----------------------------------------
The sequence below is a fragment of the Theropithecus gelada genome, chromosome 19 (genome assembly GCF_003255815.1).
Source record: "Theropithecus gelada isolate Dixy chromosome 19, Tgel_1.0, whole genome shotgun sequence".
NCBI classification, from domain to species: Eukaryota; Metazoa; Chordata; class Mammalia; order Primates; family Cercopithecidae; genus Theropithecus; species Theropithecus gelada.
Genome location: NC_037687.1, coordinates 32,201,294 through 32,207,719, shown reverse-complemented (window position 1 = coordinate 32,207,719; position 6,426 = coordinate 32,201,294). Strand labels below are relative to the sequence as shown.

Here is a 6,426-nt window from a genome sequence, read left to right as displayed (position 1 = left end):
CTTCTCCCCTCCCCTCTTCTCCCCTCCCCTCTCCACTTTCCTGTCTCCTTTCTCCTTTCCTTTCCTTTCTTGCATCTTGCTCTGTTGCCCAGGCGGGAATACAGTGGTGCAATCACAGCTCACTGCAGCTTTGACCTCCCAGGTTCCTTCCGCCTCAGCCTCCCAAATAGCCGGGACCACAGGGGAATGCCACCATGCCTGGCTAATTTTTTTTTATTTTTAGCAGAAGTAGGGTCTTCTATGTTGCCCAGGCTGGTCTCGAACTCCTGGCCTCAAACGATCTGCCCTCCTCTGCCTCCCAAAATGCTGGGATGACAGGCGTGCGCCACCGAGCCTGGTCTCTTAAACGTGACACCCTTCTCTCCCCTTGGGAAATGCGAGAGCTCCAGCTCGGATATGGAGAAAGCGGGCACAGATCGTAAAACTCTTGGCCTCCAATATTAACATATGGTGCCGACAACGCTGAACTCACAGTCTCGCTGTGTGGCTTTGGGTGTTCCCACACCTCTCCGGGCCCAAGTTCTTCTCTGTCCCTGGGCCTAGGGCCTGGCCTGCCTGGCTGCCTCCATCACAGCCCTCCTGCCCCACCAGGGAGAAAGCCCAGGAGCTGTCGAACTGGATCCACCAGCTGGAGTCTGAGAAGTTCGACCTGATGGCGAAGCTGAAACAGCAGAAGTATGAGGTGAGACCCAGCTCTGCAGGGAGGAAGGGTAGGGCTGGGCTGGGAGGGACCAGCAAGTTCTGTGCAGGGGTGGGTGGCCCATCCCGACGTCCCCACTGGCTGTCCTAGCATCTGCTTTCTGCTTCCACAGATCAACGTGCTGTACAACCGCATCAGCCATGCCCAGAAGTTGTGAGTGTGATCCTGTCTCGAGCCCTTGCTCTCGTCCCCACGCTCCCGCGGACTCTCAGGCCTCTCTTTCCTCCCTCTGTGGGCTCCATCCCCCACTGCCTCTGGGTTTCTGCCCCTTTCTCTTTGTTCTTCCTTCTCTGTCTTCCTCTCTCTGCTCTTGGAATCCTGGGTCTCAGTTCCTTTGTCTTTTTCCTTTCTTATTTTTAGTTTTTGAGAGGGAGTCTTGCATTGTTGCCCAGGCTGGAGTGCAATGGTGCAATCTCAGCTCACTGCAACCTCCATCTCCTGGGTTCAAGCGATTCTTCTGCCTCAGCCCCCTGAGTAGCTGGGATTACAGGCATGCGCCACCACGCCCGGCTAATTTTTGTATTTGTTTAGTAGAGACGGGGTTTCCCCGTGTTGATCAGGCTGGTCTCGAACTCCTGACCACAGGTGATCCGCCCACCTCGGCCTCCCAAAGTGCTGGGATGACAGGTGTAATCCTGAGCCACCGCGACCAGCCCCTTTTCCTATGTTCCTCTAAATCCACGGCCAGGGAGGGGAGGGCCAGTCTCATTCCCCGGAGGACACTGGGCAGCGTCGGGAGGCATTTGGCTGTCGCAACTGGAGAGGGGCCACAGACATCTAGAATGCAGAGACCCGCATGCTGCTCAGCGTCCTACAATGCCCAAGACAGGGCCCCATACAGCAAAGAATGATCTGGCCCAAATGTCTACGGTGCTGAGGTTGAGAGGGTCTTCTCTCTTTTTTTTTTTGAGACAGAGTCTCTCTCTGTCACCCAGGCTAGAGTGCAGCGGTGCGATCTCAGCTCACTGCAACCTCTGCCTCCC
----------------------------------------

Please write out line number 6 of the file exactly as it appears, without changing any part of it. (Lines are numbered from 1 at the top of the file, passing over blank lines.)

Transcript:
CTTCTCCCCTCCCCTCTTCTCCCCTCCCCTCTCCACTTTCCTGTCTCCTTTCTCCTTTCCTTTCCTTTCTTGCATCTTGCTCTGTTGCCCAGGCGGGAATACAGTGGTGCAATCACAGCTCACTGCAGCTTTGACCTCCCAGGTTCCTTCCGCCTCAGCCTCCCAAATAGCCGGGACCACAGGGGAATGCCACCATGCCTGGCTAATTTTTTTTTATTTTTAGCAGAAGTAGGGTCTTCTATGTTGCCCAGGCTGGTCTCGAACTCCTGGCCTCAAACGATCTGCCCTCCTCTGCCTCCCAAAATGCTGGGATGACAGGCGTGCGCCACCGAGCCTGGTCTCTTAAACGTGACACCCTTCTCTCCCCTTGGGAAATGCGAGAGCTCCAGCTCGGATATGGAGAAAGCGGGCACAGATCGTAAAACTCTTGGCCTCCAATATTAACATATGGTGCCGACAACGCTGAACTCACAGTCTCGCTGTGTGGCTTTGGGTGTTCCCACACCTCTCCGGGCCCAAGTTCTTCTCTGTCCCTGGGCCTAGGGCCTGGCCTGCCTGGCTGCCTCCATCACAGCCCTCCTGCCCCACCAGGGAGAAAGCCCAGGAGCTGTCGAACTGGATCCACCAGCTGGAGTCTGAGAAGTTCGACCTGATGGCGAAGCTGAAACAGCAGAAGTATGAGGTGAGACCCAGCTCTGCAGGGAGGAAGGGTAGGGCTGGGCTGGGAGGGACCAGCAAGTTCTGTGCAGGGGTGGGTGGCCCATCCCGACGTCCCCACTGGCTGTCCTAGCATCTGCTTTCTGCTTCCACAGATCAACGTGCTGTACAACCGCATCAGCCATGCCCAGAAGTTGTGAGTGTGATCCTGTCTCGAGCCCTTGCTCTCGTCCCCACGCTCCCGCGGACTCTCAGGCCTCTCTTTCCTCCCTCTGTGGGCTCCATCCCCCACTGCCTCTGGGTTTCTGCCCCTTTCTCTTTGTTCTTCCTTCTCTGTCTTCCTCTCTCTGCTCTTGGAATCCTGGGTCTCAGTTCCTTTGTCTTTTTCCTTTCTTATTTTTAGTTTTTGAGAGGGAGTCTTGCATTGTTGCCCAGGCTGGAGTGCAATGGTGCAATCTCAGCTCACTGCAACCTCCATCTCCTGGGTTCAAGCGATTCTTCTGCCTCAGCCCCCTGAGTAGCTGGGATTACAGGCATGCGCCACCACGCCCGGCTAATTTTTGTATTTGTTTAGTAGAGACGGGGTTTCCCCGTGTTGATCAGGCTGGTCTCGAACTCCTGACCACAGGTGATCCGCCCACCTCGGCCTCCCAAAGTGCTGGGATGACAGGTGTAATCCTGAGCCACCGCGACCAGCCCCTTTTCCTATGTTCCTCTAAATCCACGGCCAGGGAGGGGAGGGCCAGTCTCATTCCCCGGAGGACACTGGGCAGCGTCGGGAGGCATTTGGCTGTCGCAACTGGAGAGGGGCCACAGACATCTAGAATGCAGAGACCCGCATGCTGCTCAGCGTCCTACAATGCCCAAGACAGGGCCCCATACAGCAAAGAATGATCTGGCCCAAATGTCTACGGTGCTGAGGTTGAGAGGGTCTTCTCTCTTTTTTTTTTTGAGACAGAGTCTCTCTCTGTCACCCAGGCTAGAGTGCAGCGGTGCGATCTCAGCTCACTGCAACCTCTGCCTCCC